COLORADO SPRINGS, Colo. – El Paso County’s relatively low vaccination rate is starting to show up in hospitals as the count of COVID-19 patients in the county is beginning to increase in recent weeks.
“We’ve seen that curve rise pretty dramatically,” said Dr. David Steinbruner, the Chief Medical Officer at UCHealth Memorial Central.
86 COVID-19 patients were reported at the area’s hospitals on August 5, the latest available data. That’s a fraction of the height of the pandemic where, on December 1, 2020, 292 people were hospitalized with COVID-19 but, the regional hospital count has been increasing since it bottomed out at 49 on July 9.
Despite housing 12.3 percent of the state’s population, over 21 percent of hospital patients are in El Paso County. In the UCHealth system, the proportion is even larger with 63 hospitalized patients in El Paso County, 43 percent of the total 146 patients across the hospital system’s Colorado Hospitals.
“We’ve gotten very good at how to treat these patients but, there’s a certain element of this that’s beyond medicine’s capability,” Steinbruner said, “Some people are going to get very sick, despite all of that, and they’re going to die as a result.”
It comes as El Paso County slips from 25th to 26th out of the state’s 54 counties for vaccination rates. Among the populated Front Range Counties, El Paso County has the lowest vaccination rate at 63 percent, and one of the highest rates of hospitalization.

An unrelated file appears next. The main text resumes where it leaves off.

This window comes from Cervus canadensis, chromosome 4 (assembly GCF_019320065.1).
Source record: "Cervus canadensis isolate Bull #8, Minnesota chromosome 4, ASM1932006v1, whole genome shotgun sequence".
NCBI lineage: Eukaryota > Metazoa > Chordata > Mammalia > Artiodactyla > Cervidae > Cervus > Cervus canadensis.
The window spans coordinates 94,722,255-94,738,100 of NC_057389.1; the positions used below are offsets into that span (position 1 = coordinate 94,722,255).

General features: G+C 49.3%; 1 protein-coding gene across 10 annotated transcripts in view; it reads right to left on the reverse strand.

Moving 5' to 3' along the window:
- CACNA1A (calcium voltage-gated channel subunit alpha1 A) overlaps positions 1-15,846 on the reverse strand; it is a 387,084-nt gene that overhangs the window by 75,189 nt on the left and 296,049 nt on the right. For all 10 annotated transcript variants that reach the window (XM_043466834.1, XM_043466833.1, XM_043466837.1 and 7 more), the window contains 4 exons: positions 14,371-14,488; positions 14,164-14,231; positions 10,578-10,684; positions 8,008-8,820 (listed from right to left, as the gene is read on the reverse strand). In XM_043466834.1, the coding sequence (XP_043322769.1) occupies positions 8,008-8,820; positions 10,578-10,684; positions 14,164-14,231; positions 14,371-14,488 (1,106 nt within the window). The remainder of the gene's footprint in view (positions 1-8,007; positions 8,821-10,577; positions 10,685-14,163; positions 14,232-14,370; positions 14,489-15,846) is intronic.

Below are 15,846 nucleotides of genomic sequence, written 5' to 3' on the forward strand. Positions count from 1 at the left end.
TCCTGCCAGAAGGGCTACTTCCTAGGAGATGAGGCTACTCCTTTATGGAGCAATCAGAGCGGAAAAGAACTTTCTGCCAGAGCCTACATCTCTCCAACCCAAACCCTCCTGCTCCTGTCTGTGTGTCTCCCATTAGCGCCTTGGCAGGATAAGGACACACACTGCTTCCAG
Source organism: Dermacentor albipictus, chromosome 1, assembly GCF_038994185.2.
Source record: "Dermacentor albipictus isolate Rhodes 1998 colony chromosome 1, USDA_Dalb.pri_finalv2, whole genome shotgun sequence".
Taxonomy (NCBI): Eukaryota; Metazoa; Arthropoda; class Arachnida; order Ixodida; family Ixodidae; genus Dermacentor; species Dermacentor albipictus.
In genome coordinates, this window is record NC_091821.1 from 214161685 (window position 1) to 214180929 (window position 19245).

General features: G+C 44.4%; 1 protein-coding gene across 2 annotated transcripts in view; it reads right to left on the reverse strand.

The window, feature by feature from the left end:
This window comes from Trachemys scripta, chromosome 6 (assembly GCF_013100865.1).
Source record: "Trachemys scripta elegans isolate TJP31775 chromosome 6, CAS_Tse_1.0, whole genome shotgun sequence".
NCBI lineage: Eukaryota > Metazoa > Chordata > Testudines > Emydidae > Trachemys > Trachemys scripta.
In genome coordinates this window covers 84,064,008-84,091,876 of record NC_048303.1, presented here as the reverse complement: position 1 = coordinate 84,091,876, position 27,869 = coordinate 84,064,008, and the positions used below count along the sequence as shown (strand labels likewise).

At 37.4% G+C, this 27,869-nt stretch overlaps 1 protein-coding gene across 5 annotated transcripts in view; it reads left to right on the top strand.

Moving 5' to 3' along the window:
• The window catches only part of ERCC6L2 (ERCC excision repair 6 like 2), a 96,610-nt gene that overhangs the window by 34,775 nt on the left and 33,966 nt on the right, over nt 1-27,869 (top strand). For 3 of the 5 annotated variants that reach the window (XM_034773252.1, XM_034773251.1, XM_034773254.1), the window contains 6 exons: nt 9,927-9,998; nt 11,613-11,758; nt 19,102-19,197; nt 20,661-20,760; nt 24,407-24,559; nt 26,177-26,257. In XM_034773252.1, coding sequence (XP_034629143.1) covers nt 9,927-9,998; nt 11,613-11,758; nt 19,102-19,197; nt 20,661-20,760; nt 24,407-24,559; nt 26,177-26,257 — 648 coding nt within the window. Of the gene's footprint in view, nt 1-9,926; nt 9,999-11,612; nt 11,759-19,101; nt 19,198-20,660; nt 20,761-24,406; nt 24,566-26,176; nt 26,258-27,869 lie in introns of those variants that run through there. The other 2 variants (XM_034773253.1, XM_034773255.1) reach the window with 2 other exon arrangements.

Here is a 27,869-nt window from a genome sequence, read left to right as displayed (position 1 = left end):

“If you look at the differences between those counties, the real difference is the rate of vaccination,” Steinbruner said.
With the increase facing hospitals, Steibruner says, “if you look at the trajectory, the only way through is to get people vaccinated in our opinion.”
The role of vaccinations is showing in the demographics of patients. 80 percent of people over 60 have been vaccinated in El Paso County and UCHealth is seeing far fewer of those patients in the hospital.
“For the most part, people who are coming in are younger so, we’re getting the demographics now in the 30 to 40 range and we’re seeing people get very sick in that range,” Steinbruner said.
Vaccination is also playing a large role in patient outcomes. Vaccinated patients are not getting nearly as sick as unvaccinated people and vaccinated patients are also doing better than people who previously had COVID and got COVID again, suggesting that the vaccine provides better protection than the body’s response to being previously infected.
“We’ve seen this from the people getting COVID, then getting COVID again, then other people who are vaccinated not having the effects, or not getting COVID as a result,” Steinbruner explained.